The 43rd running of the $50,000 J. W. Sifton Memorial for Manitoba-bred 3-year-old colts and geldings takes place this Friday at Assiniboia Downs. The race is named in honour of a very special "Manitoba" horseman who died much to young.
John W. Sifton may have been born in Ontario, but he was always proud to call Winnipeg, Manitoba home. The reserved master of Stoneacres Farm in Oakbank, Manitoba was also fiercely devoted to western Canada.
A newspaperman and a sportsman, John had a special love for horses. Not only did he own horses, he was widely regarded as an expert handler and breeder of race horses, hunters and jumpers.
John came by his love for the newspaper business and horses honestly. He was the son of Colonel Victor Sifton, a giant in Canadian journalism and the editor and publisher of the Winnipeg Free Press. Victor Sifton also rode, bred and showed horses. John was the grandson of Sir Clifford Sifton, a lawyer, publisher and statesman, and he shared the name of his uncle, Major John Wright Sifton, who was a Steward at old River Park.
Because he was a Sifton, John found himself entitled to many things, but that didn’t mean he didn’t work hard or that he wasn’t appreciative of what he had.
“I’m doing something I like, and not many people can make that statement,” he once said. And you could tell that he meant it.
John was president of Free Press Publications, general manager of the Winnipeg Free Press and a director of Sun Publishing Co. Ltd. and The Globe and Mail, as well as several other companies. He grew up with what would become his two loves -- the newspaper business and horses.
John made sure he learned every facet of the newspaper business and learned to do it very, very well. While he described himself as “no hell of a writer,” he penned many superb articles on horse racing and none better than the one he wrote about Robert James Speers, “The Father of Horseracing on the Canadian Prairies” following Speers’ death on July 19, 1955.
John knew everyone at the track, and was a past president of the Assiniboia Downs Turf Club, director of the Turf Club and the Canadian Horse Shows’ Association, and founder of the Winnipeg Benefit Horse Show. He was a member of the Manitoba Club, St. Charles Country Club and the Winnipeg Free Press Club.
John was a good friend of the late A. E. “Bert” Blake. The two joined forces around 1967 and unfortunately were only together for a couple of years before John’s untimely death in 1969. They did have time for a few good horses however, which included Clique, Pool to Market and Single Issue, the latter a son of the great Swaps. I for one would have liked to have seen this union carry on. Can you imagine what they might have accomplished? A horse in the Kentucky Derby? Why not? We can only dream of what might have been!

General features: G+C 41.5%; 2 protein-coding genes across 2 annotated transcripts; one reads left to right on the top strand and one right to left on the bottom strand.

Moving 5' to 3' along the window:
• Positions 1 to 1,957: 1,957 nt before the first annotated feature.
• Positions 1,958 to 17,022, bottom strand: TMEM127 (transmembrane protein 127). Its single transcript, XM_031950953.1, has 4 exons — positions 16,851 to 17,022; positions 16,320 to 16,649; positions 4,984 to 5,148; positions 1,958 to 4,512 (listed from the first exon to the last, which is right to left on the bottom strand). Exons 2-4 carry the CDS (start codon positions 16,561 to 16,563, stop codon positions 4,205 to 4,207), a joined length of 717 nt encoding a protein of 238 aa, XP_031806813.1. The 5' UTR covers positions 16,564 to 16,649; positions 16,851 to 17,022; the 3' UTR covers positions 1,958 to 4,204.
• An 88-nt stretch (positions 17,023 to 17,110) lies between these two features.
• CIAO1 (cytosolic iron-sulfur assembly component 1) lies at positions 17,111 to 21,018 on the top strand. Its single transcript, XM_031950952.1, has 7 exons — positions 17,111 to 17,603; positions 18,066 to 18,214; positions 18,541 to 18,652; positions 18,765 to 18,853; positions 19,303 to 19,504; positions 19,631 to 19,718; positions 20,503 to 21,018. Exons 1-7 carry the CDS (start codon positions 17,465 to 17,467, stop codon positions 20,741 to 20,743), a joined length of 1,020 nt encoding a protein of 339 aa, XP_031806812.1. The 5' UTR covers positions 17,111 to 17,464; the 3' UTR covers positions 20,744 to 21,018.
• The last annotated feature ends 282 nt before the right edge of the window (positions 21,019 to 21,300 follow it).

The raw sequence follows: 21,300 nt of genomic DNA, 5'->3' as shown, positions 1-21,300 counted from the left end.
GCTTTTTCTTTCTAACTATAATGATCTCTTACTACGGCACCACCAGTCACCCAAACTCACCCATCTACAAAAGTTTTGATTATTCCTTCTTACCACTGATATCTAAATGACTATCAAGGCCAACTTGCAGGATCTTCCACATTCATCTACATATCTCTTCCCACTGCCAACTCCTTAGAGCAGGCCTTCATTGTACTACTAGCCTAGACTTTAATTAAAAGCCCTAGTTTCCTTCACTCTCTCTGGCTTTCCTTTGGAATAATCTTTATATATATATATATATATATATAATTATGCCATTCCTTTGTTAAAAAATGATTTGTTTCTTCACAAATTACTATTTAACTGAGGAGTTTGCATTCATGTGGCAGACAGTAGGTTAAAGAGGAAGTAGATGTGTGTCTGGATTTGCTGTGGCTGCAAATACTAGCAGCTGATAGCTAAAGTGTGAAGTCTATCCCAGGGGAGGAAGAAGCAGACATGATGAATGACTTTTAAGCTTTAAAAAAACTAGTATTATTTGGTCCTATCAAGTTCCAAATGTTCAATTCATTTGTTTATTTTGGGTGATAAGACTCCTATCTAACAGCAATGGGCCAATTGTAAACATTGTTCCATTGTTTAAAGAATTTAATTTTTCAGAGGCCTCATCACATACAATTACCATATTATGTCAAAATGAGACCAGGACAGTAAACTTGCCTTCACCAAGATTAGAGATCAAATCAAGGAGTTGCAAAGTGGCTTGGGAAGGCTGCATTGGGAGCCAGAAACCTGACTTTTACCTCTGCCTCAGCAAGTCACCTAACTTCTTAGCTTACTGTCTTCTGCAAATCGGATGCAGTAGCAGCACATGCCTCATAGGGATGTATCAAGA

Sadly, we no longer see the Sifton’s racing colours. John and his wife June each had their own silks. John’s silks were brown with gold squares and June’s were the more familiar pink with green shamrocks.
John W. Sifton died of throat cancer 43 years ago in a Los Angeles hospital on June 10, 1969, but was brought home to Winnipeg and interred, most appropriately, across from the Downs at Chapel Lawn Memorial Gardens. Four days later, a race to honour his name and legacy was approved by the Manitoba Thoroughbred Breeder’s Association, with the inaugural running to take place during the Downs’ 1970 race calendar. The John W. Sifton Memorial Stakes was restricted to Manitoba-breds, and John wouldn’t have wanted it any other way!
The trophy awarded to the John W. Sifton Memorial winner every year bears the profile of its namesake cast in bronze, with a buffalo on each side and two thoroughbreds above the stone base. When you scan the list of previous winners of “John’s race” and look at the entrants in this Friday’s renewal of the Memorial, it makes you wonder whether there’s another Prince Robby, Northern Spike, Northern Diamond or Proven Reserve in their midst.
On hearing of John’s death, the comments from his closest associates said it all: “lost a good friend,” “a great tragedy,” “great loss,” “will never be replaced,” “one of God’s few noblemen.”
Prior to the computer age, reporters used to write -30- at the end of a story to signify they were finished. For John, “-30-” came much too soon.
He was 43.